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Planet Earth

Dams, From Hoover to Three Gorges to the Crumbling Ones

By Jeremy JacquotFebruary 8, 2009 6:00 AM

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845,000 Number of dams in the world. The United States has 80,000, with a total storage capacity of 48 trillion cubic feet of water. Hoover Dam, straddling the Nevada-Arizona border at Lake Mead, is the country’s largest, storing 1.2 trillion cubic feet.

49 Number of dam failures in the United States between 2000 and 2007. Overtopping due to poor design accounts for 34 percent of all failures. Some 85 percent of all large dams will have passed their projected life spans by 2020. The Association of State Dam Safety Officials estimates that it would cost $10.1 billion to repair the dams most in need of rehabilitation.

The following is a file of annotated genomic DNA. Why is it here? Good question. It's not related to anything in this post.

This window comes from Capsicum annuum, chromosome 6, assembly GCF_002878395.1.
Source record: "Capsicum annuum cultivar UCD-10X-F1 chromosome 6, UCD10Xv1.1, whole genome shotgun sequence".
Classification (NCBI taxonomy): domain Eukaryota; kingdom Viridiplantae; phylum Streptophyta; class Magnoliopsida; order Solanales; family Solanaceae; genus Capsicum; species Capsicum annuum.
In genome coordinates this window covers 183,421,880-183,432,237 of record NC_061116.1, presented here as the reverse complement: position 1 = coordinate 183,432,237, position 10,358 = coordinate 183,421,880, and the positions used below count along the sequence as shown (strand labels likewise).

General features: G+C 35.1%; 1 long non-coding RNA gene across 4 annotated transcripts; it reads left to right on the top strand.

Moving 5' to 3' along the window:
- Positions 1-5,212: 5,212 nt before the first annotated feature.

$25 billion Projected final cost of the Three Gorges Dam in China. Construction of this dam—the world’s largest, holding back 1.4 trillion cubic feet of water—has displaced at least 1.3 million people. Thirteen cities, 140 towns, and 1,350 villages have been intentionally flooded. When complete, the 410-mile-long reservoir will generate 84.7 billion kilowatt-hours of electricity per year, the energy equivalent of 50 million tons of coal.

65 Percentage of ocean-bound freshwater flow that is obstructed by dams. More than half of the world’s 292 large river systems are adversely affected by dams. Water development, including damming, harms 91 percent of endangered fish species and 22 percent of endangered birds in the United States, according to a study published in Bioscience [subscription required].

250 billion Kilowatt-hours of U.S. hydropower production in 2007, representing 6 percent of the country’s total electricity supply. Washington, Oregon, and California are the top hydroelectric producers in the nation. Worldwide, 19 percent of electricity comes from hydropower. The top-generating countries are Canada, the United States, and Brazil.

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